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New game-bird tool lets users find perfect hunting spotsSubmitted: 08/18/2014
Story By Dan Marz


WISCONSIN - Hunters can now use a new web tool to find places to hunt game-birds.

It's called the Fields and Forest Lands Interactive Gamebird Hunting Tool, FFLIGHT for short.

All you have to do is search the site for your favorite kind of bird to hunt, and the tool will find you the perfect place to set up camp.

"We have mapping information in our own DNR systems where we do surveys of land, and we just developed a way to make that information available to the public in a format that lets them explore the state based on their own needs," says DNR Wildlife Biologist Krista McGinley.

The DNR says the idea had been in the works for a couple of years.

Now, it's all about building a better experience for hunters across Wisconsin.

"We just made this tool out of the recognition for the passion with which the hunters pursue these birds," says McGinley. "We just want to make their time and Wisconsin's outdoors even more productive and enjoyable."

To get into the tool, you can log onto the DNR's website and search for the word FFLIGHT.

The tool is available on both desktop computers and any mobile device.

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 IN OTHER NEWS
What We're Working OnSubmitted: 08/26/2016

- Tonight on Friday Night Blitz we will bring you scores from high school football games all across North Central Wisconsin as well as highlights from the following games:

River Falls vs. Merrill

Rhinelander vs. Wittenberg-Birnamwood

Oconto vs. Antigo

Phillips vs. Tomahawk

That will be tonight on Friday Night Blitz at the end of Newswatch 12 at 10.

We'll bring you this and more tonight on Newswatch 12 - news from where you live.

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ST. GERMAIN - A brand new rental in St. Germain just opened for business last year. 

"I stumbled across the house and noticed it was vacant," said Roger Bauer.

Three years ago, with grass up to his knees, Roger knew he had a lot of work ahead of him. 

"[It was] a complete gut job, down to the bare studs," said Roger.

Starting work on a house that sat vacant for about 20 years didn't make for the most fun work.

"[It was] was miserable because it was 45 below the first night we started doing demo on the how," said Roger.

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SAYNER - Bill Carper lost count of the number of rounds he's played at Plum Lake Golf Club in Sayner long ago.

"It's well over a thousand," he said.

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FITCHBURG - Investigators will try to determine why a house exploded in Fitchburg, critically injuring a man and causing damage to at least two dozen other homes in the neighborhood.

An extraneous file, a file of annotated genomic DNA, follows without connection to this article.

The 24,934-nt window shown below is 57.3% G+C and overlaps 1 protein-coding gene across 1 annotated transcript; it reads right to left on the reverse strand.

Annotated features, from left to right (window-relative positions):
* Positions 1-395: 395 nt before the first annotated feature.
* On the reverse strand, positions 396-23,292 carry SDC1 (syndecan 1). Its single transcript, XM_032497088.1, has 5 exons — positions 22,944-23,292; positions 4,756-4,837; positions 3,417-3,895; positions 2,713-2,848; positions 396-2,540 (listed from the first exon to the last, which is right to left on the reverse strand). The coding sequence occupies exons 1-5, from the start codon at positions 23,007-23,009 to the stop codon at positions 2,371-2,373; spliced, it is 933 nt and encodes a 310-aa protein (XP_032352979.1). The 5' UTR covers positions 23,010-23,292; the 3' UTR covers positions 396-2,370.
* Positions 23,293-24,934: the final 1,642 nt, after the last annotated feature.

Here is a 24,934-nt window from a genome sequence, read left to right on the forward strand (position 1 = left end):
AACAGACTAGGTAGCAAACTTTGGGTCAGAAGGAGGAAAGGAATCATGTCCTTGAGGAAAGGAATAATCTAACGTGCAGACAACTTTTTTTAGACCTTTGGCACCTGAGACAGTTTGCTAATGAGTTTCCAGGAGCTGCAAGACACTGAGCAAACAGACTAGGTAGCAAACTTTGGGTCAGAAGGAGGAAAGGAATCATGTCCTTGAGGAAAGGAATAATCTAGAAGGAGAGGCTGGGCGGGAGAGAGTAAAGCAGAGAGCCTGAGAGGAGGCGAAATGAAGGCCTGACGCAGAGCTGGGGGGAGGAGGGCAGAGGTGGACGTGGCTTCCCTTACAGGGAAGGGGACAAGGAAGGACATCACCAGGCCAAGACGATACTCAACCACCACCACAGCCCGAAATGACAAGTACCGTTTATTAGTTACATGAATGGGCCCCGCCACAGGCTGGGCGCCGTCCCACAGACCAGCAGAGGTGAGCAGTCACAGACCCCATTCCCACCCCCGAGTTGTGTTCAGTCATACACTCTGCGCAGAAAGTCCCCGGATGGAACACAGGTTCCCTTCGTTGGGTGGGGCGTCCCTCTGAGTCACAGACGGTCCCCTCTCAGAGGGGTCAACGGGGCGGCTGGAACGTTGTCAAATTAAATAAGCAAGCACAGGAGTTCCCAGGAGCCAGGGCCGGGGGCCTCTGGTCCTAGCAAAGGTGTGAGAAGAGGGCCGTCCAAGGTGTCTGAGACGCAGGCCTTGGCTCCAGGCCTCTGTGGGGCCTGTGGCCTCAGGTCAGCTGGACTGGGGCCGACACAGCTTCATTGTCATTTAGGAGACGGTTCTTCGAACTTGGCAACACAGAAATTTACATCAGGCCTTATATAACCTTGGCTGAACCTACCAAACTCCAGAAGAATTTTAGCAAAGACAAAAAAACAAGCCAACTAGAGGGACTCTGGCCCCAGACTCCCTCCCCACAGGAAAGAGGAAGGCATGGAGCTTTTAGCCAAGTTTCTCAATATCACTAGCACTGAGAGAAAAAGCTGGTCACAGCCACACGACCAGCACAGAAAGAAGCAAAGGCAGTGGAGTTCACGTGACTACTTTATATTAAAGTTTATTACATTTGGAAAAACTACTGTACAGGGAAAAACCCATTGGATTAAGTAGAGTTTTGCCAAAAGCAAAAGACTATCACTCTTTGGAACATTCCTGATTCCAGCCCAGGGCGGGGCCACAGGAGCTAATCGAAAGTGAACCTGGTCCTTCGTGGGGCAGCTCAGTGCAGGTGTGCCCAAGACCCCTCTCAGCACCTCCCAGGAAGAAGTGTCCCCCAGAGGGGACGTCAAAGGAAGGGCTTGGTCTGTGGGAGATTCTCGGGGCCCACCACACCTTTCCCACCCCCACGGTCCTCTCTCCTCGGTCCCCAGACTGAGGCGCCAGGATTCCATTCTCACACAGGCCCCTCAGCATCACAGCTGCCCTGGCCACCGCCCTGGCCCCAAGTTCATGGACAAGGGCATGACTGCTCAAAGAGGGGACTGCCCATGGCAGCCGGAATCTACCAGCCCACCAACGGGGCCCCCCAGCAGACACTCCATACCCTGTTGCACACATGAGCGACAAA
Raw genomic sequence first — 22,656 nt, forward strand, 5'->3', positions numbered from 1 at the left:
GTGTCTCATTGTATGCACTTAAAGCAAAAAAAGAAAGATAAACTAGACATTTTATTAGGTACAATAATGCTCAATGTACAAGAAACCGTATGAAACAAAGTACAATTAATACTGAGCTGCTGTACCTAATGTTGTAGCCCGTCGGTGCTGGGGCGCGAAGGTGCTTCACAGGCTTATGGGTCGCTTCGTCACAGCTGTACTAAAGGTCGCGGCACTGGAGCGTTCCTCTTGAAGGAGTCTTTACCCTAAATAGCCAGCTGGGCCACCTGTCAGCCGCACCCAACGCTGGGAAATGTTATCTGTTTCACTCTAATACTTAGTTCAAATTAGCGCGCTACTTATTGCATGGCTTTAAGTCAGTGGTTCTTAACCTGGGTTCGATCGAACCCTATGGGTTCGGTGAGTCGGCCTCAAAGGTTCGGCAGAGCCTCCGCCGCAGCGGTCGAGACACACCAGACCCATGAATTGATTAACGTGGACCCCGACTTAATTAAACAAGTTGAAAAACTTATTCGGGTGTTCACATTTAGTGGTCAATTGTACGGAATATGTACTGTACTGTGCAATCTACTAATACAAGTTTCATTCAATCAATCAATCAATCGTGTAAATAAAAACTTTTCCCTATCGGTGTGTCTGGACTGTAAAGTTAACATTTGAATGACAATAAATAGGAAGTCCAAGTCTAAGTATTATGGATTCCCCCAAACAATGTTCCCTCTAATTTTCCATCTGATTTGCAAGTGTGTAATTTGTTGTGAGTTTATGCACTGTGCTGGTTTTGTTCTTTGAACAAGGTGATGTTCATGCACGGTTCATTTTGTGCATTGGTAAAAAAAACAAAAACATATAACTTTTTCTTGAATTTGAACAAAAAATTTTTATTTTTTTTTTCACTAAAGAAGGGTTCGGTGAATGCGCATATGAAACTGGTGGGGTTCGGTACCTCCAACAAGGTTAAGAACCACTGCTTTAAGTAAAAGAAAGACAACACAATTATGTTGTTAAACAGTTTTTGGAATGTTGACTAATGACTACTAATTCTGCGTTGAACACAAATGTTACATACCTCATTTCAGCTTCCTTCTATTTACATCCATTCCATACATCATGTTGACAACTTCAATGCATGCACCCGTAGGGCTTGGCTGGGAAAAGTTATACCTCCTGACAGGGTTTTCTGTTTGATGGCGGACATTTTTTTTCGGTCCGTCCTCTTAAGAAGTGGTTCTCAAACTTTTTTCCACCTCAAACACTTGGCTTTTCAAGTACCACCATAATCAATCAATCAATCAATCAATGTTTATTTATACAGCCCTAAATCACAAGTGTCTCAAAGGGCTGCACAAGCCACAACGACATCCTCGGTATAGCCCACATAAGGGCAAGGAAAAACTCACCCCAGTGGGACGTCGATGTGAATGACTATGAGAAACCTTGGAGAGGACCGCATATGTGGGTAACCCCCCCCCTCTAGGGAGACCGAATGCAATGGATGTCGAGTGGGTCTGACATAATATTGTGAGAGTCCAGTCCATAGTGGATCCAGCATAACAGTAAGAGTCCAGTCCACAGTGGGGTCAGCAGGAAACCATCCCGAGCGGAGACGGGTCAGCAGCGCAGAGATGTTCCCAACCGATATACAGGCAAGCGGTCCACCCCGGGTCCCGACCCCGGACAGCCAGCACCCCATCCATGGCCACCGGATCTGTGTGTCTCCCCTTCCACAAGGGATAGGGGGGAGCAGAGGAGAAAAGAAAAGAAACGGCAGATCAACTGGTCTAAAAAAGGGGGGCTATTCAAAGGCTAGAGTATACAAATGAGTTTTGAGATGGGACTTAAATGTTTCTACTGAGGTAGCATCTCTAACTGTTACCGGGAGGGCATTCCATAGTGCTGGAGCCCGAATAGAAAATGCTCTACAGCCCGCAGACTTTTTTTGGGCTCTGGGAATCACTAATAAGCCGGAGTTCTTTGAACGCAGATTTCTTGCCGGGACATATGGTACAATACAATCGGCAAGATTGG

Authorities say the 57-year-old man has significant injuries as a result of the explosion just before 7 p.m. Thursday. Fire officials say three nearby houses have major structural damage and 23 others have moderate to minor damage. Fire Chief Joe Pulvermacher says debris from the explosion landed about a-half mile from the scene.

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CRANDON - This upcoming school year, Crandon students will learn more about forgiveness and kindness as part of a new initiative.

The Crandon School District called on 2016 Wisconsin Elementary Principal of the Year Melissa Herek to help introduce some of these new practices earlier this week.

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MADISON - A new study suggests that Wisconsin's villages have struggled more with economic recovery than larger cities since the big recession of 2008-09.

The Wisconsin State Journal reports that the study also found the controversial Act 10 that was passed to limit collective bargaining by public workers saved local governments about $100 million, or 1.5 percent of total spending, in 2012.

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RHINELANDER - Rhinelander High School's class of 2020 will come in strong with a class of nearly 175 students.

The student government held a new student orientation to ease some of the first day jitters. 

Most of the incoming class includes students from James Williams Middle School and Nativity. 

The orientation was held for freshman as well as transfer students.

Some of the new students did find some aspects of high school surprising. 

"It's a bigger school than I thought, way bigger than I thought," said incoming freshman Luke Fritz.
The students found the tour extremely helpful.

 Students were able to visit their classes, meet their teachers and learn about new clubs and organizations. 

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